October 24, 2013
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It is increasingly common to find post-employment restrictions for employees in employment contracts. These restrictions often include attempts by the employer to limit an employee's ability to compete against its business or to lure away their customers and employees. These restrictive promises are also found in agreements of purchase and sale, where the selling party agrees to a period of employment following the sale of the business. As clarified in the Supreme Court of Canada's recent decision in Payette v. Guay Inc., 2013 SCC 45, covenants made between a vendor and purchaser will be more readily enforced.

In that case the Appellant sold his crane rental business to the Respondent in 2004 for $26 million. The parties agreed in the sale agreement that the Appellant would work full-time as a consultant for 6 months. At the end of the 6 month contract, they agreed to a 3-year employment contract, and then finally to an indefinite term employment contract. The Appellant's employment was terminated without cause on August 3, 2009.

The Agreement of Purchase and Sale included the following terms:

  1. a non-competition undertaking that Payette would not be engaged in a crane rental business operating in the Province of Quebec; and
  2. a non-solicitation agreement stating that he would not solicit any of Guay Inc.’s customers in any place.

Both restrictions applied for a period of 5 years after the end of his employment.

The Supreme Court upheld the enforceability of the post-employment restrictions.

The Court emphasized that there is a clear difference between restrictive covenants in employment agreements, and those negotiated in the course of a sale of business. Courts will be less reluctant to enforce restrictive covenants negotiated during a sale of business, since there is less likely to be an imbalance in bargaining power between parties. In determining whether an agreement is in relation to a sale or to employment, the Court explained that it is important to clearly identify the reason that the covenant was entered into. In doing so, it is useful to examine the wording of the obligation, and the factual context surrounding the agreement. Simply because a restrictive covenant refers to termination of employment does not mean that the promise is made in the context of the employment.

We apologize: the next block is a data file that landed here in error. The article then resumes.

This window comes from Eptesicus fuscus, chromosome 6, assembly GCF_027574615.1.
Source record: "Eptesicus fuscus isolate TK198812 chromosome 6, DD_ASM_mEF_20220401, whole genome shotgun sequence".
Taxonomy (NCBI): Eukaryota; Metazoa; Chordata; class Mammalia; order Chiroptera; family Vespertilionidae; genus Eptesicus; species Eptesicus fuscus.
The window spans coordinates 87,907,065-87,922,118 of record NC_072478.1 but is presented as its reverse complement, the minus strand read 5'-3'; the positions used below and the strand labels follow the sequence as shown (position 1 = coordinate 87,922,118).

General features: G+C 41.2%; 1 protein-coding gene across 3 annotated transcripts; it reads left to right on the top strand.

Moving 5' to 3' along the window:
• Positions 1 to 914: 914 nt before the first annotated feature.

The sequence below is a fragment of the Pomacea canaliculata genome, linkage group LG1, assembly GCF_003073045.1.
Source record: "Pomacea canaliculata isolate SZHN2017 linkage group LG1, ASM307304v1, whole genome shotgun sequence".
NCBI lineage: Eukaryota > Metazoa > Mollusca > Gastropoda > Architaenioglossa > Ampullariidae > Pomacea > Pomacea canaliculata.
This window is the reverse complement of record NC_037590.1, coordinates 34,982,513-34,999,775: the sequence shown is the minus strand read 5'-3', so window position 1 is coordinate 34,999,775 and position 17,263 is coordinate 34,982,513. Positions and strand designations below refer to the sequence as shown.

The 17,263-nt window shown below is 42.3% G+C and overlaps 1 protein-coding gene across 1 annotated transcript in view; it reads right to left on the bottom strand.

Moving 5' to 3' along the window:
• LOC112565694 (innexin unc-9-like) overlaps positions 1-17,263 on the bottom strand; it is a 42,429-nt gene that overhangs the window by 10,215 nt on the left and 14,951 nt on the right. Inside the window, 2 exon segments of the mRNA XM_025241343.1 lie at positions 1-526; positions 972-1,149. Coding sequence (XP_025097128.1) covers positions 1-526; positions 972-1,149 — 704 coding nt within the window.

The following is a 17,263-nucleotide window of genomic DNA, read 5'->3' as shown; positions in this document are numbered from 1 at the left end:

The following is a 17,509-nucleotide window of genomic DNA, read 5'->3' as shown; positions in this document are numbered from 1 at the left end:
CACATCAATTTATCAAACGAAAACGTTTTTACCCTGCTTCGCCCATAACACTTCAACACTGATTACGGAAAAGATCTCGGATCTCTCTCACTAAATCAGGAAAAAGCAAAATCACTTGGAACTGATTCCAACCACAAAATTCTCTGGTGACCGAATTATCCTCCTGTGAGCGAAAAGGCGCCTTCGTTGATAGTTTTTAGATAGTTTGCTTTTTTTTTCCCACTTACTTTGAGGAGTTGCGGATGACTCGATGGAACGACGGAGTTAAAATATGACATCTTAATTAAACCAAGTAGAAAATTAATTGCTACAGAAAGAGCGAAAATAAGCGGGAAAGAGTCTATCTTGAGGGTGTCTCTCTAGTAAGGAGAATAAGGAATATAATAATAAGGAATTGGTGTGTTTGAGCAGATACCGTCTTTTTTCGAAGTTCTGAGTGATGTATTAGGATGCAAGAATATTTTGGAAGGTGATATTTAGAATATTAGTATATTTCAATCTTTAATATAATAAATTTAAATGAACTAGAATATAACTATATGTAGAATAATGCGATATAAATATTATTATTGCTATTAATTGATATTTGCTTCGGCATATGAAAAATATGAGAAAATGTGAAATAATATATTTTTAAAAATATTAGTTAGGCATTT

When assessing the reasonableness of a restrictive covenant, the Court points to a series of factors for consideration, including:

  • the sale price
  • the nature of the business
  • the parties’ experience and expertise
  • access to legal counsel and other professionals
  • the level of resources in the negotiations

Additionally, the Court noted that a non-solicitation clause does not necessarily require a territorial limitation in order to be valid.

It is clear that courts will take a less restrictive view of restrictive covenants between a vendor and purchaser in the course of a sale of business than they will with covenants made in the employment relationship.

This content is not intended to provide legal advice or opinion as neither can be given without reference to specific events and situations. © 2017 Nelligan O’Brien Payne LLP.

Service: Employment Law